# A very slowly diverging series

It is known and quite easy to prove that $$S_{\mathbb N}(x) = \sum_{n\in\mathbb N, n\leq x} \frac 1 n$$ grows as $$\ln x$$. Even more, $$\lim_{x\rightarrow\infty} S_{\mathbb N}(x)-\ln x = \gamma$$, the Euler-Mascheroni constant.

It was also proved by Mertens that $$S_{\mathbb P}(x)$$, the sum of reciprocals of the primes not exceeding $$x$$, grows as $$\ln\ln x$$, and actually, $$\lim_{x\rightarrow\infty} S_{\mathbb P}(x)-\ln\ln x = M$$, the Meissel-Mertens constant.

My questions is, is there an example of a set $$A\subset \mathbb N$$, such that $$\lim_{x\rightarrow\infty} S_A(x)-\ln\ln\ln x=C$$ for some real $$C$$. It is quite obvious that such a set exists, however I am looking for some "natural" examples (maybe some that were not specifically constructed as an answer to this question, but rather appeared during some research).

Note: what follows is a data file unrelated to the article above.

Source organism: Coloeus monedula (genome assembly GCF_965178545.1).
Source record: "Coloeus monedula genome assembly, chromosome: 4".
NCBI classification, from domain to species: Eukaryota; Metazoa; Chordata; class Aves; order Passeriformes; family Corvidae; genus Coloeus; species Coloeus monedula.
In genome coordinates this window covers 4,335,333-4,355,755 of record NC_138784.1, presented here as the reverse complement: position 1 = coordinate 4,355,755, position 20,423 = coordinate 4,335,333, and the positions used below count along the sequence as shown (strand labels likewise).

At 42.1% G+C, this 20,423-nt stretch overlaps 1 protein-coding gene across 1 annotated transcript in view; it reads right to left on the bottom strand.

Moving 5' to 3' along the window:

• Are there are "natural" sets with density $1/\log(X)\log\log(X)$? – MyNinthAccount Oct 30 '19 at 19:14
• Maybe: the primes $q$ such that $q-1$ has no odd prime divisor up to $C\log(q)$ (unsure what the constant $C$ should be). – MyNinthAccount Oct 30 '19 at 19:24
• Maybe: the $p$th primes where $p$ itself is prime? E.g. 3, 5, 11, 17, 31, ... – Aeryk Oct 31 '19 at 2:40
• @Aeryk as it turns out, the $n$th term of that series is asymptotically $p_n \log p_n \sim n \log^2 n$, and so the sum of its reciprocals converges. – Greg Martin Oct 31 '19 at 7:33
• This does not work, but perhaps something along the lines might: I think that the integer series $np_{p_n}-p_n^2-(n-1)p_{p_{n-1}}+p_{n-1}^2$ may on average grow like $2p_n\log\log p_n$, but its individual values fly around and are often negative. – Yaakov Baruch Oct 31 '19 at 13:35

A nice example was found by Erdos; "On a problem of G. Golomb". Let $$p_1 = 3$$, and for $$i > 1$$, let $$p_i$$ be the least odd prime exceeding $$p_{i-1}$$ which is not congruent to $$1$$ mod $$p_{j}$$ for any $$j < i$$. That this sequence of primes has the property you seek follows from eq. (37) there (take logarithms).